Student Centred Breakdown

Travelling and spending time with family means a few weeks away from social media.

This is a moving guest post by Clive for my series on learning in different contexts.  It first appeared at his blog, Clive Sir, a month ago and he agreed to let me post it whenever I liked. As I’m still away from home and not writing posts, it seems like a good time to share it…

I had a chat with someone the other day, talking about teaching styles. It brought back memories of my time in India, circumstances when my student-centric approach broke down.

We had a lad I shall call Aneesh. About ten years old, he was the son of one of the traders down on the beach. The NGO I was working for had encouraged his parents to send Aneesh to school rather than have him work in their shop. For parents it’s never a case of simply finding a public school to take their children. They have often missed so much schooling that the kids fail the admissions tests. Families are then, usually, left to their own devices to seek private education. In families where little importance is attached to education, where the cost of books is significant, and where the child brings in some income, they mostly don’t bother.  My organisation had its own school and provided books, transport, food and clothing, totally free of charge. It paid parents a small fee to compensate for lost income and the children received a small allowance for each day attended, as an incentive. The idea was that they would be brought up to speed over a year or so. The organisation would then fight to get them placed in mainstream publicly-funded school, while continuing to support them by covering all incidental costs. The parents would justify it in terms of doing the organisation a favour: by supplying their children in return for some money the NGO could continue to exist.

Aneesh was a real character. Highly popular with his fellow students, he was always making them laugh. Somehow, miraculously, the organisation got him immediately placed in a local English-medium public school. Maybe because he bluffed his way in or for some other reason, whatever, he got in.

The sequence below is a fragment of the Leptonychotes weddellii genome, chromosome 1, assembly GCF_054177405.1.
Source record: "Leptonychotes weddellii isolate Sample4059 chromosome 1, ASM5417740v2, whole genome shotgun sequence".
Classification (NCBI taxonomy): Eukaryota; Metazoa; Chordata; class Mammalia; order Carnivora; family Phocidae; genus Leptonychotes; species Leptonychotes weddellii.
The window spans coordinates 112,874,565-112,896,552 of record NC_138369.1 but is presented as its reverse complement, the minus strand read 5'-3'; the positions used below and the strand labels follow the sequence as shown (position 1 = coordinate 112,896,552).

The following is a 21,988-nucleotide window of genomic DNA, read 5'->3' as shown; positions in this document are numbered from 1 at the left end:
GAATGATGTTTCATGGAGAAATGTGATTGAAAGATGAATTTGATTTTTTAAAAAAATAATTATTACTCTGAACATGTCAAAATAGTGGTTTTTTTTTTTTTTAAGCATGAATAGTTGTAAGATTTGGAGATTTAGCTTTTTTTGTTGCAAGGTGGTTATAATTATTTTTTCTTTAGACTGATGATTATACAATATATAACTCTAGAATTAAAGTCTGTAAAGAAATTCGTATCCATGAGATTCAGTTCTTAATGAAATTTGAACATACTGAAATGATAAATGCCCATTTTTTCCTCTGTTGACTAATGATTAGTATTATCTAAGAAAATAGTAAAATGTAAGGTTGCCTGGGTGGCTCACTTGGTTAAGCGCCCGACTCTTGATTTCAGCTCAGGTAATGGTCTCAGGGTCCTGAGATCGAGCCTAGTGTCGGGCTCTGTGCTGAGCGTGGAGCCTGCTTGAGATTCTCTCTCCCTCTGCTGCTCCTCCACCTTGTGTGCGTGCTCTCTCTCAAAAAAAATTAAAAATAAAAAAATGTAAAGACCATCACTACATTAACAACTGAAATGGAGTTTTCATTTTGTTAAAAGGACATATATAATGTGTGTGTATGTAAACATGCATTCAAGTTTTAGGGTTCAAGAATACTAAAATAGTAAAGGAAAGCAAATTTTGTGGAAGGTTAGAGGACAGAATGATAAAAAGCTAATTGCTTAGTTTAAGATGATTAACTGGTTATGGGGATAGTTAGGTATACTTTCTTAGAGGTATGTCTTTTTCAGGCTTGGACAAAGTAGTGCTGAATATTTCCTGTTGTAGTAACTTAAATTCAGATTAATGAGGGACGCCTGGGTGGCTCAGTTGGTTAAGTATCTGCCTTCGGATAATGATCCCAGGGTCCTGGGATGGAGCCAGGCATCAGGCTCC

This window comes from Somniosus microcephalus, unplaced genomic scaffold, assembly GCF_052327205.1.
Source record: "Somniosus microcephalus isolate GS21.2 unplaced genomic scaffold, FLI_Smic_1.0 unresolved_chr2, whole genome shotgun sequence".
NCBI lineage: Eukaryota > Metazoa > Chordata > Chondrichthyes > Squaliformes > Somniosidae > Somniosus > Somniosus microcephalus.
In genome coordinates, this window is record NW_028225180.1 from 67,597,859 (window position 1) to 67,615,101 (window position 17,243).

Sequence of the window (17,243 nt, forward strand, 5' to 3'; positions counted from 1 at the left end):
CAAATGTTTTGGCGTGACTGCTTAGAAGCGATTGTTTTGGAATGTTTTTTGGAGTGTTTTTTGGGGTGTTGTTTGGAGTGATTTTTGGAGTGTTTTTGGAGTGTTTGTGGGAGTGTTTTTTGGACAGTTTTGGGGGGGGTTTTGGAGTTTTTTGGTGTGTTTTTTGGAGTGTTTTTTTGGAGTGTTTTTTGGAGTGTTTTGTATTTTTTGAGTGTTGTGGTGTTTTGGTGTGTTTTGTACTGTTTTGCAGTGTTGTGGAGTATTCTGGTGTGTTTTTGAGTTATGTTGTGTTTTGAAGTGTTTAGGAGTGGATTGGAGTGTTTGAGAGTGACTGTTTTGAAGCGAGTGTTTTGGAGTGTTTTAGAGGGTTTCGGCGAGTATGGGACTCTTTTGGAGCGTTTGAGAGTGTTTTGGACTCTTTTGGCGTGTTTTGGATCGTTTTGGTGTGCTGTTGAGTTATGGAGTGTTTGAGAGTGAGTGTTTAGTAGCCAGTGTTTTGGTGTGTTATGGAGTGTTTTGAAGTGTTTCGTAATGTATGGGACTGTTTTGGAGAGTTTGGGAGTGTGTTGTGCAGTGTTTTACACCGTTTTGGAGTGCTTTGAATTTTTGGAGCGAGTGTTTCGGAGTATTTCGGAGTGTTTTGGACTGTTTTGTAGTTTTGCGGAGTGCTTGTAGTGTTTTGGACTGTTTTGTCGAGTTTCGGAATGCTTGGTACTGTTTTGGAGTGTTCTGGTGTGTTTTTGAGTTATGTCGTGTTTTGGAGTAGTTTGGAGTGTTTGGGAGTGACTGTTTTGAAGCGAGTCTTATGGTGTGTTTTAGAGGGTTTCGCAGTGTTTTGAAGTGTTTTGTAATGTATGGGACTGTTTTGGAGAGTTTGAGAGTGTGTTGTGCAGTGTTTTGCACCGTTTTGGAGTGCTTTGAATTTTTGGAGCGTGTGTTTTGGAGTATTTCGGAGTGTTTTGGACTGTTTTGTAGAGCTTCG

The policy was that all such kids would come back to us for tuition after the school day. Being one of our “tuition kids” had several advantages: we would get to hear how they were doing at school and what they were struggling with, so we could then focus on the weak areas. Coming from poor families, these children were frequently bullied; by giving them the opportunity to talk about it we could try to do something to help, even if it was only to take them back into our day-time school. Finally, home environments were often not conducive to studying or doing homework, maybe because there was no table or space or light, but sometimes because of abusive family members; a few hours in afternoon tuition meant the children got some necessary support.

Anyway, Aneesh struggled badly in all subjects and eventually I was assigned to help him. Language wasn’t a barrier – he and I could communicate quite effectively because his spoken English was good, most likely a result of speaking with tourists in his shop. I concentrated on maths and computing with him and I quickly discovered that he was only surviving because he was copying his neighbours’ work. His friends didn’t mind because he was amusing, always acting the buffoon and mucking about but, in the strict, Victorian-disciplined day school he now found himself, he was no longer getting away with it.

After a week he told me that he was really worried about an imminent computing exam. I had a look at his text-book – it was essentially a learn-by-rote work-book, typical of the way many Indian kids learn.  It was pretty dreadful, expecting kids to simply repeat unexplained words and phrases. I could do better. With only a few days till the exam I decided that the most effective way to get him to grasp the concepts was to work one to one, discussing and explaining the things to be covered, and trying to encourage questioning, thinking and understanding. He actually seemed to improve so I thought he’d stand a chance of doing reasonably well.

Aneesh sat it and got his marks back almost immediately. He was very weepy when he showed them to me. What stared out from the sheet, in big, red letters, was “3/25″. Worse, the teacher had written down the page:

“V.V.V.V.V.V.V.V.V.V.V.V.V. Bad.”